Article Summary:Tips for overcoming the language barrier when at work, on holiday or elsewhere.
Cross cultural communication is not the sole reserve of the business world. In fact, all of us in one form or another come across situations that require some kind of cross cultural communication and understanding.
One such situation is when communicating with foreigners. We all encounter people at work, on holiday or elsewhere who do not share the same language as us. Although we consider language the main means of communicating, language only represents 7% of what we communicate. There are many ways of overcoming the language barrier to allow for some cross cultural communication.
When faced with a situation in which there is no common language these points may help you to get your message across:
Say it without words
Use hands, arms, legs, gestures, facial expressions and everything else your charades experience has taught you.
Even in our own language and culture we do not always use language to express fright, frustration, anger or joy. Emotions transcend linguistic barriers.
Try out words
Sometimes we share common words and we do not know it. Additionally people from different cultures will have a passive knowledge of English gained through the media. Try saying the word slowly or with a different pronunciation.
If you really cannot explain "milk" to the Greek shop owner draw the cow, the udders and the milk. Pictures speak louder than words. Most cultures will be able to spot what you are getting at straight away.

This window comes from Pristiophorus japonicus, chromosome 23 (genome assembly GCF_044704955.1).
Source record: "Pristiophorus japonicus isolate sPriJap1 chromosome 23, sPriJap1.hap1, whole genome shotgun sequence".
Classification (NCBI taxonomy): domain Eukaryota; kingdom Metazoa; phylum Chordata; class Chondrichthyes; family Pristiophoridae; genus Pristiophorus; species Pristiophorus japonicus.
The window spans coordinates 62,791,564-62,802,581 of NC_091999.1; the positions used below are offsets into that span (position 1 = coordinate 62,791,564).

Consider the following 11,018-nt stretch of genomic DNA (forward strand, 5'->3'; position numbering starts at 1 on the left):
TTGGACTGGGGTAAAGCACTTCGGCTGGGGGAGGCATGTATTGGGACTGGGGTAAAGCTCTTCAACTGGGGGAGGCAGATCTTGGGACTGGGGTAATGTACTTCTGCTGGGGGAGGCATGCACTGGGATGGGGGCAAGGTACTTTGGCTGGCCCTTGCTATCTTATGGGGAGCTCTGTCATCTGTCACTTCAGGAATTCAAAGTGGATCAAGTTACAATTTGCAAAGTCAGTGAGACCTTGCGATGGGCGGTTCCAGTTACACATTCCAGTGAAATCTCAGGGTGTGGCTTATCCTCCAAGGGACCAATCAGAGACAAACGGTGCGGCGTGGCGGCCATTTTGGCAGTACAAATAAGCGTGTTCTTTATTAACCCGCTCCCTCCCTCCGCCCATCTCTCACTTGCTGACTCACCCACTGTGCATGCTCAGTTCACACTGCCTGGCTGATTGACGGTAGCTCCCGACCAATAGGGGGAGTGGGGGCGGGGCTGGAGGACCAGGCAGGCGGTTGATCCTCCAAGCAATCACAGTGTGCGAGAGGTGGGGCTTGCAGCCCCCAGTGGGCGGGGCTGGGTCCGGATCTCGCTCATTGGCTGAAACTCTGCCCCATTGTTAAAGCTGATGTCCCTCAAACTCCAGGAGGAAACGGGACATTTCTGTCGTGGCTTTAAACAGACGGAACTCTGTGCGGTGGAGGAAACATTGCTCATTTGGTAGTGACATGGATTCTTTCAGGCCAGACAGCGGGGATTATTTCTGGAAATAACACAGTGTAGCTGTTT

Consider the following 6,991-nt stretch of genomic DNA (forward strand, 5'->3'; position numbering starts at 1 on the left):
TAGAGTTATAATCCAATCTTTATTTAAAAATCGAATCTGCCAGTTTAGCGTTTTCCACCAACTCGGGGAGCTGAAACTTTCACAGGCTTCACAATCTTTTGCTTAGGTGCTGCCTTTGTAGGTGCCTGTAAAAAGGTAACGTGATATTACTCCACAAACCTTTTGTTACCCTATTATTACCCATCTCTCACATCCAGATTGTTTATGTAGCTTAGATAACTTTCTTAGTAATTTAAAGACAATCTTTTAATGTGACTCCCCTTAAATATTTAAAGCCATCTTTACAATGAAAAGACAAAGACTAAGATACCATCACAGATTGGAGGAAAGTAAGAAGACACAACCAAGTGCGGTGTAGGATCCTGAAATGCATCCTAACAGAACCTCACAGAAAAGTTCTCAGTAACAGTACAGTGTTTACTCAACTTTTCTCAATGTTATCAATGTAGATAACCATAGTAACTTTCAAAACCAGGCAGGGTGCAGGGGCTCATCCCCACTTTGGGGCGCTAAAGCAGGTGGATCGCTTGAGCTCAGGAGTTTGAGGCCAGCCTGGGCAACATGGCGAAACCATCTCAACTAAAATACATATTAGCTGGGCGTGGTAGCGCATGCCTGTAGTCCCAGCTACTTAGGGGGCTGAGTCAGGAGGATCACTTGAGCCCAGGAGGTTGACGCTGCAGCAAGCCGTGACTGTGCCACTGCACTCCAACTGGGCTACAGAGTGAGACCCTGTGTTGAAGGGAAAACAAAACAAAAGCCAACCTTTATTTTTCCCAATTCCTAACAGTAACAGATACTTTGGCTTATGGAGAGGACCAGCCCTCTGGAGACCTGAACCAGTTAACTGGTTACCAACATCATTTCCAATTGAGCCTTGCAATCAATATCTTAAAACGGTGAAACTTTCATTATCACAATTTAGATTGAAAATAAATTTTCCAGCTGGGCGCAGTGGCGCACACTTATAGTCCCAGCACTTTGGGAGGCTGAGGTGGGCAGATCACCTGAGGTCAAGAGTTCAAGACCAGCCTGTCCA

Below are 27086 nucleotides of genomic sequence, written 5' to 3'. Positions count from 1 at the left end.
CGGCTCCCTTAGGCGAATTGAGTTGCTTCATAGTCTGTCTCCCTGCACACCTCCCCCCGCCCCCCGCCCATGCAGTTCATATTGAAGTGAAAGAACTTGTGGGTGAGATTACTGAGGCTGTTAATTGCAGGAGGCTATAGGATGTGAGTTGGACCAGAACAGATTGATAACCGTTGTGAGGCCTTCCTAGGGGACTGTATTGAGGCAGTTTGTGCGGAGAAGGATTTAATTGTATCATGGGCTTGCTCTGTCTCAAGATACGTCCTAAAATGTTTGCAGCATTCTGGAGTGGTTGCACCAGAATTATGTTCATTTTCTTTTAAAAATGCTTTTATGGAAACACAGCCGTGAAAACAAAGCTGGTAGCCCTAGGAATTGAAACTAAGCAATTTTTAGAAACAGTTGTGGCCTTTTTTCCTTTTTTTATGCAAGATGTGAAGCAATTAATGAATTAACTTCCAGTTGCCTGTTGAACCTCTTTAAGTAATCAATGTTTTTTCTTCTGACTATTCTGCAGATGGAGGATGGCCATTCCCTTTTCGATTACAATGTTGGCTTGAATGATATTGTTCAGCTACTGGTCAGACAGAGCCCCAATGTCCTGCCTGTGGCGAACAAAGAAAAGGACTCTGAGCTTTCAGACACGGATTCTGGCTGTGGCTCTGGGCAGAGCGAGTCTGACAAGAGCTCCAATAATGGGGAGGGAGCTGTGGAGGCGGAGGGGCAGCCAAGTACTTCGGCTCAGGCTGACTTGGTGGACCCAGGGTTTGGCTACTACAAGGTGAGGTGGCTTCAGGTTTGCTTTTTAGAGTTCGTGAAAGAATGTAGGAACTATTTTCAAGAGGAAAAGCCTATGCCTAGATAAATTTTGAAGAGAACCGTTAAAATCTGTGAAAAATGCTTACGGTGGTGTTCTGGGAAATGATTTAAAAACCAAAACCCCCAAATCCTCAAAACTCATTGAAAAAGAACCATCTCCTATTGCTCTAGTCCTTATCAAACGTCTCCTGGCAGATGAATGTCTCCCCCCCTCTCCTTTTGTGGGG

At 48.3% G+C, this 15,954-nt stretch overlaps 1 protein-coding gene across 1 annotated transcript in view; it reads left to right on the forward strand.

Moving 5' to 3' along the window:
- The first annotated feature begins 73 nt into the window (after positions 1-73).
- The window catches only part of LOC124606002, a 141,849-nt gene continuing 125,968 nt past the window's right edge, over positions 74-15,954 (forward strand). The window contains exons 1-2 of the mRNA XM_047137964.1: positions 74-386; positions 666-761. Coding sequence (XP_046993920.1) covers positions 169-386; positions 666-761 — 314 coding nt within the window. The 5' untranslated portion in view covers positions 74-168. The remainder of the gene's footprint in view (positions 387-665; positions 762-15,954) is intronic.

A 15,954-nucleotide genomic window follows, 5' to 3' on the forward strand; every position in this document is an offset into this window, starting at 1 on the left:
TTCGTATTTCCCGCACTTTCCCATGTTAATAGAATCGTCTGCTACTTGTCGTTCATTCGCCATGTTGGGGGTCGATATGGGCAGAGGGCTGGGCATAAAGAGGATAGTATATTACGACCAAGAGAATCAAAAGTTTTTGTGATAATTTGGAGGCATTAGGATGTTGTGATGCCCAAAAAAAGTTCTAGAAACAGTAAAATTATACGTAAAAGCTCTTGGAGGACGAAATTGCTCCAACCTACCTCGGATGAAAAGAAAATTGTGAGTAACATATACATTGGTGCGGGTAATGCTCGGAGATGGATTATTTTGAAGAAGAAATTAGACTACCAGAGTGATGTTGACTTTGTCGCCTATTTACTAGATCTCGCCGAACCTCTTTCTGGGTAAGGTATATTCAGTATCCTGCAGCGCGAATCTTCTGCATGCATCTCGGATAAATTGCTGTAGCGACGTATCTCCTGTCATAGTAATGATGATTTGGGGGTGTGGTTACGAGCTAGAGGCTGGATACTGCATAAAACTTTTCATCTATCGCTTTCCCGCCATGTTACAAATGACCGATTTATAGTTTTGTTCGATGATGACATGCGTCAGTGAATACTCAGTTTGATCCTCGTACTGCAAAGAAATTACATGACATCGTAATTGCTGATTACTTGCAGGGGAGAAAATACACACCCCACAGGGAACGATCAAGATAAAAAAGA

Ask for help
I f there are others around you do not be shy to ask for their assistance. It is often possible to find a willing translator.
If you are unsure whether the message has been understood confirm meanings. When doing so do not ask, "Do you understand?" as the answer will often be "yes" even if it is "no". Try re-phrasing what you have agreed or discussed.
The key to overcoming the language barrier is to exercise patience. It is not your fault or the other person"s that you cannot speak each others language.
The above points will help you to overcome cross cultural communication problems and ensure you manage to get your message across in one form or another.
Neil Payne has travelled, worked and studied extensively in the Middle East. Based in London, UK, he has successfully completed an MA in Middle Eastern Studies at SOAS University. Drawing on his experience as a language teacher, translator and cultural consultant, he has established Kwintessential Ltd., a cross cultural communications consultancy that provides cultural awareness training, language tuition, translation and interpretation. For more information, visit our "Cross Cultural Communication section" at www.kwintessential.co.uk.